RLC recently prepared a submission for the NSW Select Committee on the Impact of Gambling.
Research shows that a higher proportion of international students are problem or at-risk gamblers when compared with domestic students. Our experience demonstrates that international students are particularly vulnerable to the effects of problem gambling. International students are often young and living away from home for the first time when they come to Australia. They may be new to a society where gambling is legal and readily accessible. On arrival, they may bring with them large amounts of cash saved by their family so that they can quickly find a place to live and reduce the cost of overseas money transfers.
For the international students that do have a gambling problem, a lack of awareness about where to get help, cultural stigma around accessing help and a lack of culturally appropriate gambling support networks mean that these students may have difficulty locating the services they require. Other international students may be unfamiliar with the signs of problem gambling and may unwittingly lend significant amounts of money to problem gamblers. Those international students then face significant legal hurdles to recover their money.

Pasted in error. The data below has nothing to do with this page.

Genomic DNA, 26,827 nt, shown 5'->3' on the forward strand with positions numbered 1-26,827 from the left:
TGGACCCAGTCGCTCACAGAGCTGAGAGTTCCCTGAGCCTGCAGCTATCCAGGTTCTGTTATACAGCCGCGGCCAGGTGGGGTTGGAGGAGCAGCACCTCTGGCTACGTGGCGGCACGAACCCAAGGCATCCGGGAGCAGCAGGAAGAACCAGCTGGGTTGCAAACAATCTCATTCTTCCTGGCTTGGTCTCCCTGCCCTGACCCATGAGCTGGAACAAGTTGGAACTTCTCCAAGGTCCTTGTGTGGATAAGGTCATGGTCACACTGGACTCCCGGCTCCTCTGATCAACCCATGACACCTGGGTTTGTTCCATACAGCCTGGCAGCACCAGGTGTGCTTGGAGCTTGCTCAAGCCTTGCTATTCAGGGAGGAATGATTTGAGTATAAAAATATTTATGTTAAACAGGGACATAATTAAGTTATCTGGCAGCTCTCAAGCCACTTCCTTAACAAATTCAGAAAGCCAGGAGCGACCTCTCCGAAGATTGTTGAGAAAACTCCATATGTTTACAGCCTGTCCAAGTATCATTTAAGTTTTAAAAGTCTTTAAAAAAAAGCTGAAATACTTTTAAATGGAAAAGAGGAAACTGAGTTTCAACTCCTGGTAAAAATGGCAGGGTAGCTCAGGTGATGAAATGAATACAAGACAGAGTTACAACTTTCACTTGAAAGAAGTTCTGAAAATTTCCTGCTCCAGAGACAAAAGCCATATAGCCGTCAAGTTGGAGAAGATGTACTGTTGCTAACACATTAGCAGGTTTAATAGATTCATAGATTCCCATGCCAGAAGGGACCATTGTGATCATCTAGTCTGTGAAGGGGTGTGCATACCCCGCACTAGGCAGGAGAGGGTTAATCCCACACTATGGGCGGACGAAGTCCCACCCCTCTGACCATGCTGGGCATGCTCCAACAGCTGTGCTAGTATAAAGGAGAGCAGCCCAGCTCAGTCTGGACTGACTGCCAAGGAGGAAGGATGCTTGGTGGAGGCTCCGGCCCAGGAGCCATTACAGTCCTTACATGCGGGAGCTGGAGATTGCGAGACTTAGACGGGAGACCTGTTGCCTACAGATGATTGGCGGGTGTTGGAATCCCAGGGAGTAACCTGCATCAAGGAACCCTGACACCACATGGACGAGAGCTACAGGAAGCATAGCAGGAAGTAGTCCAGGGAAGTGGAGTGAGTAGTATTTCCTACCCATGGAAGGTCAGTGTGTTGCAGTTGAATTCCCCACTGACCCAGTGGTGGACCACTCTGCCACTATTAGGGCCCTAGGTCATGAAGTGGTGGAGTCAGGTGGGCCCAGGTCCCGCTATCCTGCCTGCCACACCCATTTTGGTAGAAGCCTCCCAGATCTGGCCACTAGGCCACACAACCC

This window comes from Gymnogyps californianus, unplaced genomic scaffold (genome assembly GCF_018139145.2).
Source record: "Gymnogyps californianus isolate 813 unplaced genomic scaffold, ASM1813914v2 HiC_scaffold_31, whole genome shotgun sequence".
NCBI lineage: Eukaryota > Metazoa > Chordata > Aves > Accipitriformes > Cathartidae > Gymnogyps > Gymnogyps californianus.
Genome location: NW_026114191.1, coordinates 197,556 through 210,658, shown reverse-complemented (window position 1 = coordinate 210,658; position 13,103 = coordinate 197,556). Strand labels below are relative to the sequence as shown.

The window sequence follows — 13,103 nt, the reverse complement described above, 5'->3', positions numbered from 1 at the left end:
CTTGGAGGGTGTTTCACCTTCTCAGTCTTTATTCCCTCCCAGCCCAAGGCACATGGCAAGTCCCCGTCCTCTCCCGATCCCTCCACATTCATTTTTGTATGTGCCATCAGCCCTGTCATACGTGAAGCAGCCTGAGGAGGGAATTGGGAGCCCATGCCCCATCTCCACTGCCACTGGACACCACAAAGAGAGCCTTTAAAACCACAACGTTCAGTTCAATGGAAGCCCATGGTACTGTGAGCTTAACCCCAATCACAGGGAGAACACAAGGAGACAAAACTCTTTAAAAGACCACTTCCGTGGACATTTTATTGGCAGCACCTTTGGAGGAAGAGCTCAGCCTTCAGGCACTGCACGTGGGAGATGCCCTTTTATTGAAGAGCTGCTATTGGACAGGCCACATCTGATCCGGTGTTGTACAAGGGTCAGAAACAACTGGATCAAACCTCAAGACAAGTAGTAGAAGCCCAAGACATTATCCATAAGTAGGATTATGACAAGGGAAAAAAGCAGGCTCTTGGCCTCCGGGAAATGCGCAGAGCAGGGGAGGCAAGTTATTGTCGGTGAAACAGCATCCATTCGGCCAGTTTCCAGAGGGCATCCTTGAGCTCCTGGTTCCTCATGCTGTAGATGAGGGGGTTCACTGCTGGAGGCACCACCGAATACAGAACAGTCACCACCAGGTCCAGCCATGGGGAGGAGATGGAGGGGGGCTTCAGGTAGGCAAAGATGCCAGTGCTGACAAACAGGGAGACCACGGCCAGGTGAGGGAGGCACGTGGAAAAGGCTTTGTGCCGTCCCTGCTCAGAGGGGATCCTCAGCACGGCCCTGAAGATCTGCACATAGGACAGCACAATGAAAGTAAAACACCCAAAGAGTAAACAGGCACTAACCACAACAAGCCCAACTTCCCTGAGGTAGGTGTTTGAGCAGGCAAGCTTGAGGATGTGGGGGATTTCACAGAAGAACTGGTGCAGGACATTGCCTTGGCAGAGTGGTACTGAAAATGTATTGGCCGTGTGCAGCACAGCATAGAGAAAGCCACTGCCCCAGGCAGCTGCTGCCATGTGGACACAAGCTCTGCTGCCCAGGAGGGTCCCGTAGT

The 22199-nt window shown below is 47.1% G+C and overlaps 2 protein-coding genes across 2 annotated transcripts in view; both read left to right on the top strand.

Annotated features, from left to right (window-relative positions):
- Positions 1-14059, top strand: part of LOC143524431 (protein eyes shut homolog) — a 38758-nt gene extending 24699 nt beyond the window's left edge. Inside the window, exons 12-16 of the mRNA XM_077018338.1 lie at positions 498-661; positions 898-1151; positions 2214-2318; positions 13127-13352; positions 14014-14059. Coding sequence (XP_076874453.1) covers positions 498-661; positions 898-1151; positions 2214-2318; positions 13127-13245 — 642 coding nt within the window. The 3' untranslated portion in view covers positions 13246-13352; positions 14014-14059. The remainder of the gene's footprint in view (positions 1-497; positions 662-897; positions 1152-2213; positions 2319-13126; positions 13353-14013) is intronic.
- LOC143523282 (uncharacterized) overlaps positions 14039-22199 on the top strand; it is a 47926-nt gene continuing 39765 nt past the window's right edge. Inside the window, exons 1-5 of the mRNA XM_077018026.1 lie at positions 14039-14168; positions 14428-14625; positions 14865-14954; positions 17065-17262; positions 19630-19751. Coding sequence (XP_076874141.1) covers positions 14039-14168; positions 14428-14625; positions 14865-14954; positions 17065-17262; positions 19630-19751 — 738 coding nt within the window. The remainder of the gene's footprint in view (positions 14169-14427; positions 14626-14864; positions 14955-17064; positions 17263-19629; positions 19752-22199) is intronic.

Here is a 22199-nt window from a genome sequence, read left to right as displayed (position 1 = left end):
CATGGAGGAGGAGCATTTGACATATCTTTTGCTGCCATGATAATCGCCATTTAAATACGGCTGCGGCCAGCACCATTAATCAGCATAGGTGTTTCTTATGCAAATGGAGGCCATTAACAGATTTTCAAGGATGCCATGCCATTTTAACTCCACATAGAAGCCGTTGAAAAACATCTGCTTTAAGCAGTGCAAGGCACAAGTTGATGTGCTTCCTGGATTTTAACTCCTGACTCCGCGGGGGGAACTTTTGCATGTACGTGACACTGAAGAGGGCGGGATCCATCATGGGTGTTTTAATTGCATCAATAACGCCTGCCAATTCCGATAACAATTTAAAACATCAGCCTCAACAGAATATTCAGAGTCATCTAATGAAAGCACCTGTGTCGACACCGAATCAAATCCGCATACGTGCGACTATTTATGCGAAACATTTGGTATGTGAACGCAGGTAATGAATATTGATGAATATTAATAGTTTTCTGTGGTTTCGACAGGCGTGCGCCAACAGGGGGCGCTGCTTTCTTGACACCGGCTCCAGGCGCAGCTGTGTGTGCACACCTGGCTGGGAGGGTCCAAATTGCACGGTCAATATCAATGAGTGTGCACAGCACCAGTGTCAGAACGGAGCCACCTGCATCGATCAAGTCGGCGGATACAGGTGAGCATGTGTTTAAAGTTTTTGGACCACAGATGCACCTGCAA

For this reason, RLC recommends improving the adequacy and effectiveness of existing gambling support services to better target both international students who are problem gamblers and international students who may be lending money to someone who they do not realise is a problem gambler.